Alongside its defined contribution assets, BlackRock also manages at least $2.6 trillion in defined benefit assets, according to its 10-K filings.

Baked in

BlackRock's new 401(k) product functions as a standard TDF, until a plan participant hits 55.

Jeff Cimini
Jeff Cimini: We are excited to work with BlackRock.

Thereafter, a "significant portion" of their fixed income holdings are moved into a securitized group of annuities. The remaining balance is held in a 50% equities, 50% fixed-income portfolio.

There are no commissions, loads, distribution fees,or surrender charges, according to the firm's website.

Clients have the option to annuitize part of their savings at various points from then on, without additional fees, Ackerley told Yahoo.

"There is a technology component ... [but] it's a target-date fund that embeds annuities contracts in it."

By packaging its retirement product as a TDF, which are qualified default investment alternatives, BlackRock can auto-enroll plan participants into attached products, like annuities.

Recent changes to the SECURE Act (2018) reduce the liabilities a plan sponsor can face if an annuities provider goes bankrupt, making their provision more attractive.

But it's a misnomer to say BlackRock's charging no fees, because the structure of the products carries the cost, says Lau.

"[They’re] deferred-income annuities … spread products. The carrier invests cash into its balance sheet, earns an interest rate and pays out a lower rate. That spread is the cost."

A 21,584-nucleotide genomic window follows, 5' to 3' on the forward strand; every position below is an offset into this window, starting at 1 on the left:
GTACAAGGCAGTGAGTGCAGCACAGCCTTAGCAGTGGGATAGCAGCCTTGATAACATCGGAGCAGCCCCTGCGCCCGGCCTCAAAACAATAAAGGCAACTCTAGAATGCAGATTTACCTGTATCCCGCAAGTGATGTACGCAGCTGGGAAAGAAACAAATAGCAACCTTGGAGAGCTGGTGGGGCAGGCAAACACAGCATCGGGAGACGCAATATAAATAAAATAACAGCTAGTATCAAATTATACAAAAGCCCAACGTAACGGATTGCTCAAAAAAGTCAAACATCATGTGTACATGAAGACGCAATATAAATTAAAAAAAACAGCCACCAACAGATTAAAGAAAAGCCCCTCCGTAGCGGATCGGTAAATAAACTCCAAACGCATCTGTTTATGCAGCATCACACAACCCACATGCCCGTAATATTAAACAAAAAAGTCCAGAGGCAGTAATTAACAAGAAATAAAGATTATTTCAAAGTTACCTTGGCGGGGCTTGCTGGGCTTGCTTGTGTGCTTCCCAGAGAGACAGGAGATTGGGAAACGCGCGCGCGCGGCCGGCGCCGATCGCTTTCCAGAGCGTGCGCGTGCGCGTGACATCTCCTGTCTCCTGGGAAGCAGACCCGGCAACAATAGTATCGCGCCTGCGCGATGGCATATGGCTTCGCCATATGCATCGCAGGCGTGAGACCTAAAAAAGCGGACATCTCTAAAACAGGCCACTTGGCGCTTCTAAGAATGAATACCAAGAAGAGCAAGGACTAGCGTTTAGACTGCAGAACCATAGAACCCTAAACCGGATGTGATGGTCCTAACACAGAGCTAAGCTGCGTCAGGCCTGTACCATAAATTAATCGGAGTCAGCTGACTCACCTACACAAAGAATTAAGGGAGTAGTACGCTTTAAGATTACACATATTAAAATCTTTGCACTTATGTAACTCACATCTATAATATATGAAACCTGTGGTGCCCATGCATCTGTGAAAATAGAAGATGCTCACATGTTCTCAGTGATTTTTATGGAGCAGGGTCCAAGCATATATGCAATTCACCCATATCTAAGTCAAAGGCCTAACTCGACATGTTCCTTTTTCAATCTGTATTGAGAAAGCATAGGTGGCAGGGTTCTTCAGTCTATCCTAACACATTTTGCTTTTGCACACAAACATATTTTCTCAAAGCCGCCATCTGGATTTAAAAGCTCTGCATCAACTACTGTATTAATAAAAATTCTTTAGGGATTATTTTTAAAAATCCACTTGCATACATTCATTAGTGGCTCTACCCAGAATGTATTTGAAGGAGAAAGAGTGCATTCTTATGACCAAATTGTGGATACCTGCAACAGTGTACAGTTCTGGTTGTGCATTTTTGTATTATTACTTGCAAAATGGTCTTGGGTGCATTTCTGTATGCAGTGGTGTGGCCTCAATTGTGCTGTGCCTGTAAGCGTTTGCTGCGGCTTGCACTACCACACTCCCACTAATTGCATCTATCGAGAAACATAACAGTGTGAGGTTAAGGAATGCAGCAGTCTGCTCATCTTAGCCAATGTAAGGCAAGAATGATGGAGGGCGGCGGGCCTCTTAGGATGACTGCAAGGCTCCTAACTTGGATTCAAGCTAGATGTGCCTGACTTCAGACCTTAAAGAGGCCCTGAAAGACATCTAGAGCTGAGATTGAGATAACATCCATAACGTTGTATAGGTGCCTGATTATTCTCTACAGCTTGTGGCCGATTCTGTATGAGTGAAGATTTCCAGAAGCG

"Fees are ... baked into the payout," adds Stone.

New York insurer TIAA also offers annuities as an option for some of its clients.

BlackRock is both asset manager and 3(38) fiduciary for the annuities it brands.  A 3(38) fiduciary assumes discretion -- and some liability -- over the picks of investments and insurers.

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November 20, 2019 — 10:19 PM


Mentioned in this article:

RetireOne
Specialized Breakaway Service, Insurance
Top Executive: David Stone



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Brian Murphy said:

July 28, 2020 — 4:11 AM

Surprising? Not really. Looks like Nardelli was just doing his best dog and pony show to win business for Azure. Mission accomplished - time to move on. None of the incumbents really want to change things - same as it ever was.